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One of the main reasons people use lightweight mice is because they are easier to control than heavier ones. Heavier mice can be more difficult to move around, and they can also cause fatigue during extended use. Lightweight mice are also generally more comfortable to use, as they put less strain on the hands and wrists.
The right mouse provides a better experience in terms of both comfort and precision. If you’re looking for a new mouse that is lightweight and easy to carry around, you’ve come to the right place. We’ve rounded up some of the best ones that you can find in the market today. Without further ado, here are our top picks for this year.
The Glorious Model O appears to have been created with the goal of combining the greatest features of other mice that gamers enjoy with a focus on affordability. The Model O takes the Air58’s honeycomb structure, soft cable, FK1’s shape, and generally robust buttons, adds some cool LEDs and coating options, and sells it for just $50, a fantastic deal.
The mouse can function at various polling rates – 125 Hz, 250 Hz, 500 Hz, and 1000 Hz. The sensor’s DPI can be adjusted in 100-step increments between 400 and 12,000. The software is rather simple to use; among other things, it allows you to remap mouse buttons and adjust your DPI, number of DPI steps, and polling rate.
There are a few unusual parameters that you won’t find in every application, such as the ability to change the lift-off distance. Unless you have a specific setup preference, you should make this as close to zero as you can. In order to prevent duplicate clicking, the program also allows you to specify a parameter known as debounce time, which essentially restricts the mouse to only sending one signal in a specific interval.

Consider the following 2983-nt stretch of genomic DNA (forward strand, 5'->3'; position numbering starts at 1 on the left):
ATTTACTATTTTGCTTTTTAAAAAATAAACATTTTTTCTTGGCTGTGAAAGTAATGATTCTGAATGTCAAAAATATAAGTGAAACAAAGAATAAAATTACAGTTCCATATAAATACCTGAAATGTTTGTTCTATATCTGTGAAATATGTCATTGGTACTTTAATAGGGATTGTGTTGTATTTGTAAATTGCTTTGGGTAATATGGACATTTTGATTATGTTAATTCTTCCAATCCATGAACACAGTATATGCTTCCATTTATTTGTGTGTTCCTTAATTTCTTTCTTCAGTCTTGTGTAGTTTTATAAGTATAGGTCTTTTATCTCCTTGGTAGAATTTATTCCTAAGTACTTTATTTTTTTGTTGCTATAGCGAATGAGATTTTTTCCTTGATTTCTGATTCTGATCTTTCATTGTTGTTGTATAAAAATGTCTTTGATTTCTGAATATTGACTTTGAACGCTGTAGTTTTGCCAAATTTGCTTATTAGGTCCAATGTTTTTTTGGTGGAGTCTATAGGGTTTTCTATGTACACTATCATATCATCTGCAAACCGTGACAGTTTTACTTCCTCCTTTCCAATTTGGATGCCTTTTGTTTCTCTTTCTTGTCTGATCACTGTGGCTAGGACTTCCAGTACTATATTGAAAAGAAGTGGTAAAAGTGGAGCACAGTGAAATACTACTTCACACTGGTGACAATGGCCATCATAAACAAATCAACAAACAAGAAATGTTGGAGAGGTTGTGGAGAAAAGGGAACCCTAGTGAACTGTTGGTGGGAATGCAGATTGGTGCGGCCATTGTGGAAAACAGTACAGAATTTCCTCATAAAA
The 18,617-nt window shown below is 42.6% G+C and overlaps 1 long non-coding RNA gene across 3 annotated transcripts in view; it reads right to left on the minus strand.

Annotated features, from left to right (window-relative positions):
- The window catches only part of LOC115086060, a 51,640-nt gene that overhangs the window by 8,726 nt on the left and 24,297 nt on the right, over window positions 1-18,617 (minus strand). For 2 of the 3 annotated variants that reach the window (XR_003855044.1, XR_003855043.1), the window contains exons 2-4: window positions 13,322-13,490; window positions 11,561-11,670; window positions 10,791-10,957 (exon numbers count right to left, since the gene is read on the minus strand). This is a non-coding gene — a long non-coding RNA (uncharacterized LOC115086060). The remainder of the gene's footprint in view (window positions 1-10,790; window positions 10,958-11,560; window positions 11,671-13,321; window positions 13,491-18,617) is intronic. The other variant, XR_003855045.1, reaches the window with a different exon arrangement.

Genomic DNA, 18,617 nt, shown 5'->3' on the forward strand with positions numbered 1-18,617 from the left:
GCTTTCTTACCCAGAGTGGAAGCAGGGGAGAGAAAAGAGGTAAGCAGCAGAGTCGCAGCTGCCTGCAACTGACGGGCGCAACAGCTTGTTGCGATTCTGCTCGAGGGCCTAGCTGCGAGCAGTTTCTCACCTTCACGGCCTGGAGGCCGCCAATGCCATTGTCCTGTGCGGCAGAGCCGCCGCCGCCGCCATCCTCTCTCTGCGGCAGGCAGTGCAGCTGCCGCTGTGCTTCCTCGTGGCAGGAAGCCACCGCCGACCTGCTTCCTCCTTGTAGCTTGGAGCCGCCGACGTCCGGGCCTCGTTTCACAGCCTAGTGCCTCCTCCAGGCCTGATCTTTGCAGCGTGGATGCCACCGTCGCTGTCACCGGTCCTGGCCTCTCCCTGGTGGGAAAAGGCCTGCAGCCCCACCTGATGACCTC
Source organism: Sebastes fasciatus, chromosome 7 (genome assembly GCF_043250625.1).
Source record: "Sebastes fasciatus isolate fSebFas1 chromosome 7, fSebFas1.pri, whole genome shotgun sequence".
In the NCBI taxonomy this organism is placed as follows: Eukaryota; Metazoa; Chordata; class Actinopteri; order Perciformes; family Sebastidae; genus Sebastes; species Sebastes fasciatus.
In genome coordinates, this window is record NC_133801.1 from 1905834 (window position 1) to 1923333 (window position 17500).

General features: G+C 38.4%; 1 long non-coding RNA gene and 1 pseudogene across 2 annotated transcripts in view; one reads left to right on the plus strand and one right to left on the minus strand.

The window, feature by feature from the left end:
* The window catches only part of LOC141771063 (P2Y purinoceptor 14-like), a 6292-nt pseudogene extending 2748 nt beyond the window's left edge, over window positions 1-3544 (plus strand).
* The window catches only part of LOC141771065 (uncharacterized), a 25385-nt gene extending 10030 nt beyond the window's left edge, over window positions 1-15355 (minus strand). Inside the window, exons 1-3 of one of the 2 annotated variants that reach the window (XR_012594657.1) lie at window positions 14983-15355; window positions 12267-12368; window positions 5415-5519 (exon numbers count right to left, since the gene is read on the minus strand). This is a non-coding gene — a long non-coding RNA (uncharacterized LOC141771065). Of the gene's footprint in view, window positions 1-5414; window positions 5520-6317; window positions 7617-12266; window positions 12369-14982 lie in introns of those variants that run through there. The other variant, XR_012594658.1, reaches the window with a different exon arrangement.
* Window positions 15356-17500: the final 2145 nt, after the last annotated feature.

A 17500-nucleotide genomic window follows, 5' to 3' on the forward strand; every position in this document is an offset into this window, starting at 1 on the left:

This mouse is a budget-friendly dream come true for everyone who envied the Air58.
The Cooler Master MM710 is full of holes, which isn’t ideal for everyone. Rather than covering a sensor with a solid layer of plastic, the MM710 jams all of its internal hardware near the top of the mouse, leaving the bottom totally hollow. To lighten the device even further, the chassis is full of empty hexagons, giving the whole mouse a honeycombed appearance. The end result is a mouse without a whole lot of mouse in it.
The MM710’s strange design, which will either be loved or despised, is its most distinguishing trait. The Cooler Master MasterPlus software has features you can adjust and does the majority of the work. However, the mouse isn’t at all bad by comparison. Once you’re able to get it going, it actually works pretty well.
You can reprogram the thumb buttons, change the DPI to up to 16,000, and experiment with different functions like polling rate and angle snapping. One issue with the application is that you can only create up to five game profiles at once, and finding the executable files for the games is a hassle.
There is no RGB lighting, but that’s not really something you would have expected, as lightweight and inexpensive prices were the main goals here. Whether you love it or detest it, you won’t find another mouse like it, with its superior sensor and reliable performance.
A real miniature mouse, the Viper Mini is comparable to the Ultralight 2 and Model O-. The mouse reduces the flat, ambidextrous design of the original Viper to a shape that works exceptionally well for little hands. It is slightly smaller than the Model O-.
In terms of build quality, this tiny mouse is incredibly sturdy; it does not creak or flex when bent or turned. There are some worries about the buttons and scroll wheel catching or falling loose. The Viper Mini uses the PMW-3359 sensor to accurately track mouse movement, it doesn’t foresee, accelerate, or snap angles. In comparison to other high-end mice, the sensor’s lift-off distance is a little higher. If aiming differently at a higher LOD affects you, make sure to take note of this.
Overall, the Razer Viper Mini is a great deal at around $20 USD. Since there aren’t many mice this small to begin with, the Mini’s excellent design, buttons, cable, and sensor elevate it to the top of its category. If you have a fingertip or claw grip, the Viper Mini should be your first option in the small mouse category.